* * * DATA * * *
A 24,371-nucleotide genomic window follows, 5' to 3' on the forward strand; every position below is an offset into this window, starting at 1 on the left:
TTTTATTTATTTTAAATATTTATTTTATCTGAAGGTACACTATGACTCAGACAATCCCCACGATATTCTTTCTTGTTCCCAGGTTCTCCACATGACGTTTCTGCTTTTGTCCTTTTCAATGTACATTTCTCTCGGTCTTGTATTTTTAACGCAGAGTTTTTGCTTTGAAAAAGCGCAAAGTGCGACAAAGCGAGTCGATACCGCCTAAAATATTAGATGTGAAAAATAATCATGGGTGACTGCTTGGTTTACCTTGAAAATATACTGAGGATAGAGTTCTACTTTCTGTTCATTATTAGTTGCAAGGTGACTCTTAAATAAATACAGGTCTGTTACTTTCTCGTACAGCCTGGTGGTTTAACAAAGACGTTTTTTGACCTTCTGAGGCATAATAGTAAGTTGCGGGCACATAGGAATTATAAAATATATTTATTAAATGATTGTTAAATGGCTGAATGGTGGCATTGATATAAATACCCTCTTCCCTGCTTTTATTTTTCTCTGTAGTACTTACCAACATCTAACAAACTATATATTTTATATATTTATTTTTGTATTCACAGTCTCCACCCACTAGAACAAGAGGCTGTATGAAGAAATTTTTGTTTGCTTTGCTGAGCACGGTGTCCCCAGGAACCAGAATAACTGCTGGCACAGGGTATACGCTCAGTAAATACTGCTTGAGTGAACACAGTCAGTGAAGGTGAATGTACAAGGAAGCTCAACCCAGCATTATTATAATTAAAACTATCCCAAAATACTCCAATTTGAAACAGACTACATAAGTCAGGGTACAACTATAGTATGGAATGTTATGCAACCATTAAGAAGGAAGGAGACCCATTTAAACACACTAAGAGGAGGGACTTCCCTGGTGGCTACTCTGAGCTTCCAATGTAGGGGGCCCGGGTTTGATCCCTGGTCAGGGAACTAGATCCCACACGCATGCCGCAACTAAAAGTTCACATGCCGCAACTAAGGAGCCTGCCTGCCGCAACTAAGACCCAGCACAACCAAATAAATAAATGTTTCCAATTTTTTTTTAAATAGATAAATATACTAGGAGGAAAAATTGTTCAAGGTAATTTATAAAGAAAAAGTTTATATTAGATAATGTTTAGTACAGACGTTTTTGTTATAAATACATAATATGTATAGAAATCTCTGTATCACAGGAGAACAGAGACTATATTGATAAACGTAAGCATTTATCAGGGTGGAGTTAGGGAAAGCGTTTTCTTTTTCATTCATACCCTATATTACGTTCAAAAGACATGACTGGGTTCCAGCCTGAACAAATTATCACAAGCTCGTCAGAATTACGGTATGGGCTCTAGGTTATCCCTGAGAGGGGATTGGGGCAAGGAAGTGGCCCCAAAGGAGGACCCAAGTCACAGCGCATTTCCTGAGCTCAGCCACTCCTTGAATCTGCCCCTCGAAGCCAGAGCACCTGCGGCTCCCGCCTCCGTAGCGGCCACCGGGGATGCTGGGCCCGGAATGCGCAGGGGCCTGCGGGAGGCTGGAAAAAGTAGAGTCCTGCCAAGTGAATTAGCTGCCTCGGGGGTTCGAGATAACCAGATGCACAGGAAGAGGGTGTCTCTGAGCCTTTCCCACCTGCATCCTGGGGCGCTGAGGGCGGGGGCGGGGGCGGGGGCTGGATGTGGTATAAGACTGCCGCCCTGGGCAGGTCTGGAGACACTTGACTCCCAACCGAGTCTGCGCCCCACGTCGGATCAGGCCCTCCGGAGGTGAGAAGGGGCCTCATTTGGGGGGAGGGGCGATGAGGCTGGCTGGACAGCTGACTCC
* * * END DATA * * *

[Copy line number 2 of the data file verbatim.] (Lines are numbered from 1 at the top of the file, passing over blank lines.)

TTTTATTTATTTTAAATATTTATTTTATCTGAAGGTACACTATGACTCAGACAATCCCCACGATATTCTTTCTTGTTCCCAGGTTCTCCACATGACGTTTCTGCTTTTGTCCTTTTCAATGTACATTTCTCTCGGTCTTGTATTTTTAACGCAGAGTTTTTGCTTTGAAAAAGCGCAAAGTGCGACAAAGCGAGTCGATACCGCCTAAAATATTAGATGTGAAAAATAATCATGGGTGACTGCTTGGTTTACCTTGAAAATATACTGAGGATAGAGTTCTACTTTCTGTTCATTATTAGTTGCAAGGTGACTCTTAAATAAATACAGGTCTGTTACTTTCTCGTACAGCCTGGTGGTTTAACAAAGACGTTTTTTGACCTTCTGAGGCATAATAGTAAGTTGCGGGCACATAGGAATTATAAAATATATTTATTAAATGATTGTTAAATGGCTGAATGGTGGCATTGATATAAATACCCTCTTCCCTGCTTTTATTTTTCTCTGTAGTACTTACCAACATCTAACAAACTATATATTTTATATATTTATTTTTGTATTCACAGTCTCCACCCACTAGAACAAGAGGCTGTATGAAGAAATTTTTGTTTGCTTTGCTGAGCACGGTGTCCCCAGGAACCAGAATAACTGCTGGCACAGGGTATACGCTCAGTAAATACTGCTTGAGTGAACACAGTCAGTGAAGGTGAATGTACAAGGAAGCTCAACCCAGCATTATTATAATTAAAACTATCCCAAAATACTCCAATTTGAAACAGACTACATAAGTCAGGGTACAACTATAGTATGGAATGTTATGCAACCATTAAGAAGGAAGGAGACCCATTTAAACACACTAAGAGGAGGGACTTCCCTGGTGGCTACTCTGAGCTTCCAATGTAGGGGGCCCGGGTTTGATCCCTGGTCAGGGAACTAGATCCCACACGCATGCCGCAACTAAAAGTTCACATGCCGCAACTAAGGAGCCTGCCTGCCGCAACTAAGACCCAGCACAACCAAATAAATAAATGTTTCCAATTTTTTTTTAAATAGATAAATATACTAGGAGGAAAAATTGTTCAAGGTAATTTATAAAGAAAAAGTTTATATTAGATAATGTTTAGTACAGACGTTTTTGTTATAAATACATAATATGTATAGAAATCTCTGTATCACAGGAGAACAGAGACTATATTGATAAACGTAAGCATTTATCAGGGTGGAGTTAGGGAAAGCGTTTTCTTTTTCATTCATACCCTATATTACGTTCAAAAGACATGACTGGGTTCCAGCCTGAACAAATTATCACAAGCTCGTCAGAATTACGGTATGGGCTCTAGGTTATCCCTGAGAGGGGATTGGGGCAAGGAAGTGGCCCCAAAGGAGGACCCAAGTCACAGCGCATTTCCTGAGCTCAGCCACTCCTTGAATCTGCCCCTCGAAGCCAGAGCACCTGCGGCTCCCGCCTCCGTAGCGGCCACCGGGGATGCTGGGCCCGGAATGCGCAGGGGCCTGCGGGAGGCTGGAAAAAGTAGAGTCCTGCCAAGTGAATTAGCTGCCTCGGGGGTTCGAGATAACCAGATGCACAGGAAGAGGGTGTCTCTGAGCCTTTCCCACCTGCATCCTGGGGCGCTGAGGGCGGGGGCGGGGGCGGGGGCTGGATGTGGTATAAGACTGCCGCCCTGGGCAGGTCTGGAGACACTTGACTCCCAACCGAGTCTGCGCCCCACGTCGGATCAGGCCCTCCGGAGGTGAGAAGGGGCCTCATTTGGGGGGAGGGGCGATGAGGCTGGCTGGACAGCTGACTCC